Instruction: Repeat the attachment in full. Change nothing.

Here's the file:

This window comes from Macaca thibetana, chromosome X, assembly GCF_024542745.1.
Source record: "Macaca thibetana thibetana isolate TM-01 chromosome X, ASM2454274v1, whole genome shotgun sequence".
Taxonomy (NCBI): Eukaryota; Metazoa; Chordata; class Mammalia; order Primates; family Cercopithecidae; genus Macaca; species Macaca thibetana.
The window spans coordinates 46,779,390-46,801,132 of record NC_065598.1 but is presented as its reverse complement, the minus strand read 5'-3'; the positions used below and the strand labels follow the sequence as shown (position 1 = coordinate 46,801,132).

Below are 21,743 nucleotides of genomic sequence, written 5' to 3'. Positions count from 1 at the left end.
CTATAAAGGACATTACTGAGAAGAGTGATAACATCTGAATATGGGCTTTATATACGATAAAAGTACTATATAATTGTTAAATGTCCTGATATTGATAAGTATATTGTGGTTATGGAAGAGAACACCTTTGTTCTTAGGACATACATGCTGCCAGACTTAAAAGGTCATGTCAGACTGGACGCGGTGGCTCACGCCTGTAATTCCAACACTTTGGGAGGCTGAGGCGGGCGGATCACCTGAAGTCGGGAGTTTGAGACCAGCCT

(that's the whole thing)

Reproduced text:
This window comes from Macaca thibetana, chromosome X, assembly GCF_024542745.1.
Source record: "Macaca thibetana thibetana isolate TM-01 chromosome X, ASM2454274v1, whole genome shotgun sequence".
Taxonomy (NCBI): Eukaryota; Metazoa; Chordata; class Mammalia; order Primates; family Cercopithecidae; genus Macaca; species Macaca thibetana.
The window spans coordinates 46,779,390-46,801,132 of record NC_065598.1 but is presented as its reverse complement, the minus strand read 5'-3'; the positions used below and the strand labels follow the sequence as shown (position 1 = coordinate 46,801,132).

Below are 21,743 nucleotides of genomic sequence, written 5' to 3'. Positions count from 1 at the left end.
CTATAAAGGACATTACTGAGAAGAGTGATAACATCTGAATATGGGCTTTATATACGATAAAAGTACTATATAATTGTTAAATGTCCTGATATTGATAAGTATATTGTGGTTATGGAAGAGAACACCTTTGTTCTTAGGACATACATGCTGCCAGACTTAAAAGGTCATGTCAGACTGGACGCGGTGGCTCACGCCTGTAATTCCAACACTTTGGGAGGCTGAGGCGGGCGGATCACCTGAAGTCGGGAGTTTGAGACCAGCCT